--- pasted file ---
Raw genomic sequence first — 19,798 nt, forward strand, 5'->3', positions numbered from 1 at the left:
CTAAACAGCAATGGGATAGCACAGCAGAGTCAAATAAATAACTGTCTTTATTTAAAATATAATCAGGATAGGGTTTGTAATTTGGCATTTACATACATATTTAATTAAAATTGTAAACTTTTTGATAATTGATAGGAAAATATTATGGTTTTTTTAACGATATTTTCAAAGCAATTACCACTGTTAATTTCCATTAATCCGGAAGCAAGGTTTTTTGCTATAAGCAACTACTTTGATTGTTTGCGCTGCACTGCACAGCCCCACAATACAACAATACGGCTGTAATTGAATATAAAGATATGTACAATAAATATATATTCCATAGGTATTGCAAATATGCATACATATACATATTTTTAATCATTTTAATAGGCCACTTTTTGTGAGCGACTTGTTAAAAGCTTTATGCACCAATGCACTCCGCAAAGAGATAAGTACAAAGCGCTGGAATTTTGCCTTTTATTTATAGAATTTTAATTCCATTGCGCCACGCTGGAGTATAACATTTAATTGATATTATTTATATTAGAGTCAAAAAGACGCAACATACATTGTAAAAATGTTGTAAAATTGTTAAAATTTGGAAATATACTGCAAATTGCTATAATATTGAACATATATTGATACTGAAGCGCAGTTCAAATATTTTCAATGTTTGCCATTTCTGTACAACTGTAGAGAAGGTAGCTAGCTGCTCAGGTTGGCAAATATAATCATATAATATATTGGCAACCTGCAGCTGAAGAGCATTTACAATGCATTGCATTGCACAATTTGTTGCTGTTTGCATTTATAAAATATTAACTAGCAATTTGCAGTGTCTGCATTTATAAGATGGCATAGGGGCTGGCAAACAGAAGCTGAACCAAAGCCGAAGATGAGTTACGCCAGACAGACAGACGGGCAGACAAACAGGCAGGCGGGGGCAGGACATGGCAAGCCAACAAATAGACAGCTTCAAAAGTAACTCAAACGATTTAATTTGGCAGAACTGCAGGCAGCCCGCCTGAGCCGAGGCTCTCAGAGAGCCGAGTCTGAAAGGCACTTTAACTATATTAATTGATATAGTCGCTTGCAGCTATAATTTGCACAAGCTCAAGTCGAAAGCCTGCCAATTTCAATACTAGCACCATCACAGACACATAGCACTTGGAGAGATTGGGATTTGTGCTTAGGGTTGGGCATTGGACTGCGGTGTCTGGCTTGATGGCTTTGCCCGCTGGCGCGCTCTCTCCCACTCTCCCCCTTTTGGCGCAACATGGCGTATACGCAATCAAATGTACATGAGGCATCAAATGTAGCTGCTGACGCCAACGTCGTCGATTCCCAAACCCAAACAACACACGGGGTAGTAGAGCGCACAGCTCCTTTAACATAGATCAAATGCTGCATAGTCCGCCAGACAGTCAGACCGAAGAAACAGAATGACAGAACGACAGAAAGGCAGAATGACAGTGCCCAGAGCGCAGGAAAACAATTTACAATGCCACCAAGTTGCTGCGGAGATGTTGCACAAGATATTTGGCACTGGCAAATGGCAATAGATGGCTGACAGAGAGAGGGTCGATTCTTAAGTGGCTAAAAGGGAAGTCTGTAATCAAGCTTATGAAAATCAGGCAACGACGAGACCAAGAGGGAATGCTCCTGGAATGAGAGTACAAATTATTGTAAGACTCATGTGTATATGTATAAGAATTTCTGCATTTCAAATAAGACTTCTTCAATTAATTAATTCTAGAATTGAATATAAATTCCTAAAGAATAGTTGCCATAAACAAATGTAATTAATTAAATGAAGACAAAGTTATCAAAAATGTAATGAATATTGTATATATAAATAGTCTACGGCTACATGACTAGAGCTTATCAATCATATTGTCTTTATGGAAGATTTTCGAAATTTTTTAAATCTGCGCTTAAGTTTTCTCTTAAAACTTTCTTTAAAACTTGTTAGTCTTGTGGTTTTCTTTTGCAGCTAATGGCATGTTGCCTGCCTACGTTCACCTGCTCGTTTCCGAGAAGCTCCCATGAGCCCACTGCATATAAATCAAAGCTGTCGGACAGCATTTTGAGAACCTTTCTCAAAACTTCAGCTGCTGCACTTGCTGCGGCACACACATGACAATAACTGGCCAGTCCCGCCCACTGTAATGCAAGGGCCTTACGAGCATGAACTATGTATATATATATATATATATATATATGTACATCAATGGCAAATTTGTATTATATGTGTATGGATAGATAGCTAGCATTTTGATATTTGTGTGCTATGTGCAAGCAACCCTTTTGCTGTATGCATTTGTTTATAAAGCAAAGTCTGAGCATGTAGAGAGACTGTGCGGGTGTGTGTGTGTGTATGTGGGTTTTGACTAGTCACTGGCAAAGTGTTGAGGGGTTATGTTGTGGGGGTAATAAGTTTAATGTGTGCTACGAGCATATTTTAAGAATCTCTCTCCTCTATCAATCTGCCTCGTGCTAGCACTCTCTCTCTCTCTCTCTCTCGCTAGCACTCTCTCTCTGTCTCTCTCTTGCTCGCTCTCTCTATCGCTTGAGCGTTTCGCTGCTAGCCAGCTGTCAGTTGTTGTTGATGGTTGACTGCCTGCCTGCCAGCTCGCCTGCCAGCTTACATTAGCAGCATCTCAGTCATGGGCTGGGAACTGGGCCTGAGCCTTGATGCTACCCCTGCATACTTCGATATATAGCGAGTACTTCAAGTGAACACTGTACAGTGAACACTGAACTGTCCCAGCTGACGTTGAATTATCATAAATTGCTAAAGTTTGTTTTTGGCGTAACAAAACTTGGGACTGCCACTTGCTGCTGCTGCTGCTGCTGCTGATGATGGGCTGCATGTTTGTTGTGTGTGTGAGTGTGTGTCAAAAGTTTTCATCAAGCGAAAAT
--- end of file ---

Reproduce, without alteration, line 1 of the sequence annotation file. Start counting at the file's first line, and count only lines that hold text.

Raw genomic sequence first — 19,798 nt, forward strand, 5'->3', positions numbered from 1 at the left: